DNA was extracted from 200 or 300 μl whole blood, with the QIAamp DNA mini kit (Qiagen Benelux, Venlo, The Netherlands) or the Maxwell LEV DNA kit on the automated Maxwell 16 platform (Promega, The Netherlands) respectively. Elution was done in 100 (QIAamp) or 65 (Maxwell) μl, following validation [13]. Leishmania was detected with a PCR targeting either the small subunit (18S) rDNA [14, Deborggraeve et al], or kDNA minicircles [15, Mary et al.], or both. A real-time hydroylysis probe-based PCR was used, with the laboratory-developed probe FAM-CTGGTCGTCCCGTCCATGTCGGATT-BHQ1-ZEN for the 18S rDNA PCR. The primers and kDNA probe were as in aforementioned papers. PCRs were done with the HotStarTaq Master mix kit (Qiagen) in a total volume of 25 μl containing 1x mastermix, 0.4 (18S rDNA) or 0.6 μM (kDNA) of each primer, 0.1 (18S rDNA) or 0.4 μM (kDNA) of the hydrolysis probe (IDT), a total of 4.5 (18 rDNA) or 1.5 mM (kDNA) MgCl2, 0.1% BSA, and 5 μl DNA. 40 (18S rDNA) or 50 (kDNA) cycles were ran in the RotorGeneQ (Qiagen), after an initial denaturation and enzyme activation step of 15 min at 95°C. Cycles consisted of 5 sec at 95°C denaturation, 20 sec at 58°C annealing, and 30 sec at 72°C polymerization. Negative extraction (PBS) and no-template PCR controls were used to monitor contamination, and positive PCR controls were included to check for PCR efficiency.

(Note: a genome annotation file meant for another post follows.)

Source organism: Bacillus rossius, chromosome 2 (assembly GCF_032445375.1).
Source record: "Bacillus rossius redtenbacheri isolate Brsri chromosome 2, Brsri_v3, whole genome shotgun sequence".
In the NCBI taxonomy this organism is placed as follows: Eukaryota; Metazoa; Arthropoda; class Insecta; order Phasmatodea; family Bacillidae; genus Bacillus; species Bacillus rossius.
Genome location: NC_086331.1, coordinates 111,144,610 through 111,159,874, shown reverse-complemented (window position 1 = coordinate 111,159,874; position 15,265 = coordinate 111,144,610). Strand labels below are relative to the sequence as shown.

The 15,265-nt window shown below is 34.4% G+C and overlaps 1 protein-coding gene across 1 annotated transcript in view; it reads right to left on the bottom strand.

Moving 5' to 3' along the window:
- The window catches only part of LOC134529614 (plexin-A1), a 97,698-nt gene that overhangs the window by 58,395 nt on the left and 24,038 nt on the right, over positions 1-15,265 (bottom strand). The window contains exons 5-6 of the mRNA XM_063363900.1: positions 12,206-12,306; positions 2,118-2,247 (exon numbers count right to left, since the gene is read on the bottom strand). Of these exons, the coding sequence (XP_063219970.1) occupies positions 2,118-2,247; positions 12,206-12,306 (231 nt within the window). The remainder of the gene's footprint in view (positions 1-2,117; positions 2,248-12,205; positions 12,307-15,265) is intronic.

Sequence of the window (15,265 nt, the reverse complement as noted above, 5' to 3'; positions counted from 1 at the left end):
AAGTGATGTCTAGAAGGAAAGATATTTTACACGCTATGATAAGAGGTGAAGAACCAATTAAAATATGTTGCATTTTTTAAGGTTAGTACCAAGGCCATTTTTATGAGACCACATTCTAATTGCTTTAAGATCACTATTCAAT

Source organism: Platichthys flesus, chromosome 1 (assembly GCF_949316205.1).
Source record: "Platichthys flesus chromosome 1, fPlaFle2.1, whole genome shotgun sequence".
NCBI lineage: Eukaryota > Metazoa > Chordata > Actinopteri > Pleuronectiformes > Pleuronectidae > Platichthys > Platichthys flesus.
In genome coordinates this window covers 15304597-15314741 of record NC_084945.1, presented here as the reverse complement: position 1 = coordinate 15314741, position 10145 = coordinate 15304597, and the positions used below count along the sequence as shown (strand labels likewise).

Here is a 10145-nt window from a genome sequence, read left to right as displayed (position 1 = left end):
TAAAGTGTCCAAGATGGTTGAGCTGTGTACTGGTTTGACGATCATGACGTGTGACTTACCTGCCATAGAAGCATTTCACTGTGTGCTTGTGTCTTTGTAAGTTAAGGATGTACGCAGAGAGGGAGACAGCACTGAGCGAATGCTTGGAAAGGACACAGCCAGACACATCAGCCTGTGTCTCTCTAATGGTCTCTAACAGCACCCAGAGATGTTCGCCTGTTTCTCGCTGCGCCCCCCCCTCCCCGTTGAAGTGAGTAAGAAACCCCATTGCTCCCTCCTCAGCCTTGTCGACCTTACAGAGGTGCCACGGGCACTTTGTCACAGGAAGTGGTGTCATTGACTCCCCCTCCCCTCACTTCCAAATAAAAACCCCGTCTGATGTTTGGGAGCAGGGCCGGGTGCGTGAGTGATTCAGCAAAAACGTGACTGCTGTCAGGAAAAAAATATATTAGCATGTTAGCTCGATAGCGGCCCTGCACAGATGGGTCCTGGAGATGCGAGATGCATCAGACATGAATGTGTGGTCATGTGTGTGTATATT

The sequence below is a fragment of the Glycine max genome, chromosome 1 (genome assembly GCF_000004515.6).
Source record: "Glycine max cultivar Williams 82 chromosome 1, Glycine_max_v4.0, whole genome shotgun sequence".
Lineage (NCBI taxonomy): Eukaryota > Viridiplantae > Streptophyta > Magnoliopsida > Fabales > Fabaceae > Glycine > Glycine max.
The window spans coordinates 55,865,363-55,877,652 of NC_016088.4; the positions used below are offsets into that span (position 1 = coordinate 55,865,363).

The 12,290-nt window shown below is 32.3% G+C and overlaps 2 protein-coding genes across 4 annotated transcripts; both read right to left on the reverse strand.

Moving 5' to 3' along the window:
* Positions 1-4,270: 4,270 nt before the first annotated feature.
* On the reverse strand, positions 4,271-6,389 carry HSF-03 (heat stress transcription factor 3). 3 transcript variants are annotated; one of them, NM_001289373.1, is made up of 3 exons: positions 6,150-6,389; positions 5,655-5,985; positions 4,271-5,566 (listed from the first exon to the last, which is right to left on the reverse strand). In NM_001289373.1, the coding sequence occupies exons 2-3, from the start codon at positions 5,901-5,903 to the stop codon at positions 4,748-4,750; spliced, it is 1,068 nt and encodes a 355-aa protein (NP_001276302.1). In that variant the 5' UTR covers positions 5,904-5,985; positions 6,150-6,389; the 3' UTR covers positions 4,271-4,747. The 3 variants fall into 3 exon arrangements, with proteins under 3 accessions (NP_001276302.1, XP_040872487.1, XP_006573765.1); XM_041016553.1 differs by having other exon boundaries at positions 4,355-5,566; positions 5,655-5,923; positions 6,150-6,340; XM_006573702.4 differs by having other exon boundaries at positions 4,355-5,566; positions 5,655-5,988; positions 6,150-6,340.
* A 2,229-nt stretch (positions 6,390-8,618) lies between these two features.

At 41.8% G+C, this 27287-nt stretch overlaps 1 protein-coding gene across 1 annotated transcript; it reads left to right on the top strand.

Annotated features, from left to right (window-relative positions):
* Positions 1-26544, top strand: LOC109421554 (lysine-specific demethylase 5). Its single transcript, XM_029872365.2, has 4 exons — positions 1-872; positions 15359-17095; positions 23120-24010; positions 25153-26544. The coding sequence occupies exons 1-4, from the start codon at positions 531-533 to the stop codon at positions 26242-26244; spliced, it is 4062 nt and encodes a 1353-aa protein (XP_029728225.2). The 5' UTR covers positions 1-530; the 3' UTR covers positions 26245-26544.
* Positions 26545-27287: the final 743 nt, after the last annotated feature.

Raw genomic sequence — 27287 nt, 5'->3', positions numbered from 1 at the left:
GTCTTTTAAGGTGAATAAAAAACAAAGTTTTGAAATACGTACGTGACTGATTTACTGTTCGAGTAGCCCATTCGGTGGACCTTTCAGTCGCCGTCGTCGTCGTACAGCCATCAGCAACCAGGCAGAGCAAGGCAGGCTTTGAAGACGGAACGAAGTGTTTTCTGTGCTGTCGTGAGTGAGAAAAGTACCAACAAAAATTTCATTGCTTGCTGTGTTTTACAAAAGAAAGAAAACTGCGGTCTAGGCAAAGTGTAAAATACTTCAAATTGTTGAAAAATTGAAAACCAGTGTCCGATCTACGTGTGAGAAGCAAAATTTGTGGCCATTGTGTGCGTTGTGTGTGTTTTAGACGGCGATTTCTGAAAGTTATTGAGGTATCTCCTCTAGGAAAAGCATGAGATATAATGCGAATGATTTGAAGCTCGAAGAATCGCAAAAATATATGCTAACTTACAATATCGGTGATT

Quality of results was assured through internal and/or external quality controls. Manufacturer’s internal quality controls were used for CBC and CD4 count. As these controls were not always readily available in the region, a comparison of CBC and CD4 count with LRTC was performed regularly. For KAtex and DAT, internal controls delivered with the kit were included per batch of tests. One known rK39 RDT positive and one negative sample were tested weekly. External quality control panels were prepared by the ITM and analyzed frequently for rK39RDT, DAT, KAtex, stool and malaria microscopy. For PCR, DNA extracted at LRTC, were re-tested at ITM as external quality control.